Concluding For Now
Perhaps the best expert on social media and its impact on marketing is the editor of Dosh Dosh. Two years ago, he outlined a sort of “state of social media and marketing” in this post. Much has changed since then, as marketers from hair dye peddlers to magic tonic salesmen push the boundaries of every social media outlet. I am sure even Dosh Dosh has a revised outlook and advice for the “would be” social networker. In fact, this quote from one section of Social Media Fundamentals, fairly exemplifies the “targeting” idea the post you are reading suggests.
Determining your goals and target audience is a fairly important preliminary process when it comes to social media marketing. This is not just plotting objectives for the sake of being organized; your goals directly determine the best strategy to take and the community to target. This article talks about the common goals for social media marketing and includes suggestions on how you can determine your target audience.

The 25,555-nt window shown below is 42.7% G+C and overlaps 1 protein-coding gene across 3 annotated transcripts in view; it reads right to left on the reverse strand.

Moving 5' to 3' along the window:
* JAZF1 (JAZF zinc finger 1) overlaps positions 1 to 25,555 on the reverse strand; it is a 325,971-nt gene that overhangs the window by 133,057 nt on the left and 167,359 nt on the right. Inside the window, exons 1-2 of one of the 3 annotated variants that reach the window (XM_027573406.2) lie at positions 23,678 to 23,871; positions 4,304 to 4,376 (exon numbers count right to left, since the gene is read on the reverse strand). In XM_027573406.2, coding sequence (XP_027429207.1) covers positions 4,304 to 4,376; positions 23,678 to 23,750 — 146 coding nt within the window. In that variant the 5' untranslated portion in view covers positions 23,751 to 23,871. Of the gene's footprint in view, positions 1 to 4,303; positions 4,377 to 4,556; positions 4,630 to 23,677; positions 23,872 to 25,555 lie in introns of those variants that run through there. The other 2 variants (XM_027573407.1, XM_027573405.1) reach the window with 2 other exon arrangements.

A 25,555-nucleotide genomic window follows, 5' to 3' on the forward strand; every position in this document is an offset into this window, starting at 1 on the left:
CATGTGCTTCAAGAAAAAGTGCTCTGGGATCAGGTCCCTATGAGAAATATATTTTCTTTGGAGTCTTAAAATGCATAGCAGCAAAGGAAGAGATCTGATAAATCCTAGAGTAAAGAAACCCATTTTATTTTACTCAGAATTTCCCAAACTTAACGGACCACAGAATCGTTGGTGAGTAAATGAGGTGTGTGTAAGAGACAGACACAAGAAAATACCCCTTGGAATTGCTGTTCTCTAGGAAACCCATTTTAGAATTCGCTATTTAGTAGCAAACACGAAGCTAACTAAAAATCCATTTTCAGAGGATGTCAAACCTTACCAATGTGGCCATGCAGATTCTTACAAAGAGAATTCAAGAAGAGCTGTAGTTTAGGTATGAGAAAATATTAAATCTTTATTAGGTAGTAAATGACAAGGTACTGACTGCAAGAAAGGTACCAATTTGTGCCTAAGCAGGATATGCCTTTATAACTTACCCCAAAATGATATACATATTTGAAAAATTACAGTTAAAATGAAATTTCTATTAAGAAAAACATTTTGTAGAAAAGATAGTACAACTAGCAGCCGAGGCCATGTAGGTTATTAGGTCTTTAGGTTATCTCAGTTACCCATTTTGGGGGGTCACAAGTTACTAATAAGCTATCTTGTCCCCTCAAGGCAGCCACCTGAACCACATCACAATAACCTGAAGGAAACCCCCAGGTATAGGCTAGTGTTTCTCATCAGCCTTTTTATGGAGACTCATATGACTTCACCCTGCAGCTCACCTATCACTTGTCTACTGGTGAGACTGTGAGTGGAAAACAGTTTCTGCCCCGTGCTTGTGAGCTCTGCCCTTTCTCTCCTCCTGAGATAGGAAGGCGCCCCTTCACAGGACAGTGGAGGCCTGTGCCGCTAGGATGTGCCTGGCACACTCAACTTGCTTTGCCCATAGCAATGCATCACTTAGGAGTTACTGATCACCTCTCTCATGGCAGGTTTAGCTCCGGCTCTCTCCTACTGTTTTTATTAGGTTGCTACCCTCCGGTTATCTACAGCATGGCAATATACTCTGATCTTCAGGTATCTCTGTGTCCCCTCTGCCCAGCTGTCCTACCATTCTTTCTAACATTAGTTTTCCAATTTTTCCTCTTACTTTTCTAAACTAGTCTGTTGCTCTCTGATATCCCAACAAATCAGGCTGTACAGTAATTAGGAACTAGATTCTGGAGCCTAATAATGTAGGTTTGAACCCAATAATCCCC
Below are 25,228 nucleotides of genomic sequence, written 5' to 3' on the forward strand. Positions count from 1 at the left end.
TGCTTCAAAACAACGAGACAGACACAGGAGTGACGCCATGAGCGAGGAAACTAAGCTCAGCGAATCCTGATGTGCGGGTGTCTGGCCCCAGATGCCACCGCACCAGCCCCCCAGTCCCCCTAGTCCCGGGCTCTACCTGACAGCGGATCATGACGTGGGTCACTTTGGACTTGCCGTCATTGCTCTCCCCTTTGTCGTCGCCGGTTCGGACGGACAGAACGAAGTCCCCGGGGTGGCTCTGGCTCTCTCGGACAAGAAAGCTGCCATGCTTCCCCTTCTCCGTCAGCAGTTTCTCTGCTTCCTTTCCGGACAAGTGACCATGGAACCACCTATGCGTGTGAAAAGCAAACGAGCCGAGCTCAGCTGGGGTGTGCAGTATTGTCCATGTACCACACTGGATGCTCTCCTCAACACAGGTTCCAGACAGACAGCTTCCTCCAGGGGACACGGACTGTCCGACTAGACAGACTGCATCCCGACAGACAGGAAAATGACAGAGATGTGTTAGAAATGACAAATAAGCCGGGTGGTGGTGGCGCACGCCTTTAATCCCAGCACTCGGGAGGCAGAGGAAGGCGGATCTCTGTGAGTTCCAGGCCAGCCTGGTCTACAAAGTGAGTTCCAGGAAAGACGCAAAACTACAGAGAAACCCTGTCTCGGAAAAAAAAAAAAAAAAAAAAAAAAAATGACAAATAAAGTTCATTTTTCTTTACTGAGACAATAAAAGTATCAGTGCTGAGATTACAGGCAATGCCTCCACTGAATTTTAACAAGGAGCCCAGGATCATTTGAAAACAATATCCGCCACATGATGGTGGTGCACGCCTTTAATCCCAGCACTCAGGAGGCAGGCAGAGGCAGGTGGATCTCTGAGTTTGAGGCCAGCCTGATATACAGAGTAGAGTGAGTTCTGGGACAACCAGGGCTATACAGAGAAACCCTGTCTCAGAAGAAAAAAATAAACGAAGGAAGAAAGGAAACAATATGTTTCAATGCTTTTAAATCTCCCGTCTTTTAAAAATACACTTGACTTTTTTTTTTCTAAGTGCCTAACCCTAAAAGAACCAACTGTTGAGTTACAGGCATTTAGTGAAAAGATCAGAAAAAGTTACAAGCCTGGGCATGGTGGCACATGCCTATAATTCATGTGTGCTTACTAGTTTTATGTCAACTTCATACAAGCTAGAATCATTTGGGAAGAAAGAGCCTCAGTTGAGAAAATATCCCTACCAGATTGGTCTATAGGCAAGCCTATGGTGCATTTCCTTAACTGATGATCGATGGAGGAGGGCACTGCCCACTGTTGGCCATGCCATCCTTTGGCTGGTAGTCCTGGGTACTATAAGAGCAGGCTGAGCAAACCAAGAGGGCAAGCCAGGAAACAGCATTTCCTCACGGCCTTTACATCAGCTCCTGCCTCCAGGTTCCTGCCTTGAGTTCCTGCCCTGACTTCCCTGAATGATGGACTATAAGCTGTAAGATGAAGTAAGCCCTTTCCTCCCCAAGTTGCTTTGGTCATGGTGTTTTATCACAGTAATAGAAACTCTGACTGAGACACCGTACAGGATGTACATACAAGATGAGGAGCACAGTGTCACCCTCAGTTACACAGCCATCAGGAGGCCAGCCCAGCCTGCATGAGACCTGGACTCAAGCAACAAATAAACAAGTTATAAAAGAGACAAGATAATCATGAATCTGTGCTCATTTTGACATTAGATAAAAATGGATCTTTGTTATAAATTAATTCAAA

Social media as a “pulpit” for marketing is still a superb tool, and one that will be even more important in the months and years to come. But, refinements in the outlets themselves, the strategies used to us the system, and ultimately the way marketing and PR professionals view the public (which is who social media is about in the first place – remember), will eventually lead to an even better system. For now, following Dosh Dosh’s advice, and the tid bit gleaned here, will be beneficial and productive for everyone, especially your clients. The more effective we are, the more efficient and excellent the system is. In the end, there is no short cut beyond the proper engagement of potential customers.